On Sunday nights, I, like many other devoted fans, go into a social media free bubble until I get the chance to watch the new episode of Game of Thrones. That bubble is my safeguard against spoilers, but a new Game of Thrones spoiler app is threatening to make avoiding spoilers impossible. If you have crossed a friend, co-worker, or ex Red Wedding style (by which I mean spoiling Game of Thrones for them, not murdering their family after inviting them over for dinner), then watch your back. Like a Lannister, a Game of Thrones fan always pays their debts and they could get even with you via an anonymous, spoiler filled text message.
This is a deed so dastardly only Ramsay Bolton himself would consider carry it out. With spoiled.io all you have to do is entire the phone number of your sworn enemy (and pay a small fee of $0.99) to send them an anonymous barrage of Game of Thrones spoilers. The idea was born when a Reddit user posted the story of his ex-girlfriend sending Game of Thrones spoilers to him every Monday morning after he cheated on her. Her genius retaliation led to spoiled.io which not only spoils the show for your enemies, but will tweet their indignant reactions for all the world to see.
Somewhere Ramsay is laughing maniacally right now.
To quote Spider-Man's Uncle Ben, with great power, comes great responsibility. Game of Thrones is a certified phenomenon, and people are passionate about the show's characters and storylines. Some people are totally OK with spoilers, and even seek them out to soften the blow of the inevitable death of their favorite characters or fall of their favorite House. However, just as many people take being spoiled about as well as Cersei takes being ordered to faced the High Sparrow.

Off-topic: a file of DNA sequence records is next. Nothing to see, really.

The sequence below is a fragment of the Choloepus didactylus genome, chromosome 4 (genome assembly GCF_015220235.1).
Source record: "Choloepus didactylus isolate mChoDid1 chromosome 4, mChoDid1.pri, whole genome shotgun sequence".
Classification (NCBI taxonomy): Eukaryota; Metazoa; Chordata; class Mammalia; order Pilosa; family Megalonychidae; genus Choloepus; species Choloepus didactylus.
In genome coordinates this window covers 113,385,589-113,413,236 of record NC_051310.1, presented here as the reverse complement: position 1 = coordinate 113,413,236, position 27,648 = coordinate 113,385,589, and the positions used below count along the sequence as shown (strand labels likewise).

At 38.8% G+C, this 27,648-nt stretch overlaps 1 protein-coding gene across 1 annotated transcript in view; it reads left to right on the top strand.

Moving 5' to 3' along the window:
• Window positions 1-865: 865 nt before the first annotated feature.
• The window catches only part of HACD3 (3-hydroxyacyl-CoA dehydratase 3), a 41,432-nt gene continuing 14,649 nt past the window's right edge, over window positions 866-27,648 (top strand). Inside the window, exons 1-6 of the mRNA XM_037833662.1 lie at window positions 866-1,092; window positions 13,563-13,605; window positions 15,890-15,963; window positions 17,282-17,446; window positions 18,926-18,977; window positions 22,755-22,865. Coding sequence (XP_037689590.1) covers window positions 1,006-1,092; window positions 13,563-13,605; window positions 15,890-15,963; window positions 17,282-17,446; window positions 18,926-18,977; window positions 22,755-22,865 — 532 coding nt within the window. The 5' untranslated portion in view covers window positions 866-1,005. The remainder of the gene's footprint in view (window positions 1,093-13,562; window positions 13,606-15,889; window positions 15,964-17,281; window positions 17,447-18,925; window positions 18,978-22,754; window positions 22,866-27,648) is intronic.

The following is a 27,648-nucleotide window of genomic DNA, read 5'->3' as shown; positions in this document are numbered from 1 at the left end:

Just because you can spoil your friends, family, and sworn enemies under the cloak of anonymity does not mean you should. While seeing their outrage may be entertaining in the short run, you could end up feeling less like Dany burning the Dothraki patriarchy to the ground than you are imagining. In other words, winter is coming and Game of Thrones fans need to stick together, not pull each other apart with intentional surprise spoilers.
To be fair, a spoiler is far from the worst thing that can happen to someone. As much as everyone loves Game of Thrones , it is a television series that will be enjoyable whether you are privy to Hodor's fate or not. Still, spoil responsibly because while the new spoiler app is anonymous there is still a possibility your target will figure out who ruined their favorite show for them and retaliate in kind. The next thing you know, your friends are split into competing camps and you have a real life game of thrones on your hands with less arrows and more tweets about Jon Snow's parentage.
In conclusion, don't be a Ramsay, guys. Friends don't send friends surprise Game of Thrones spoilers.
Images: HBO; Giphy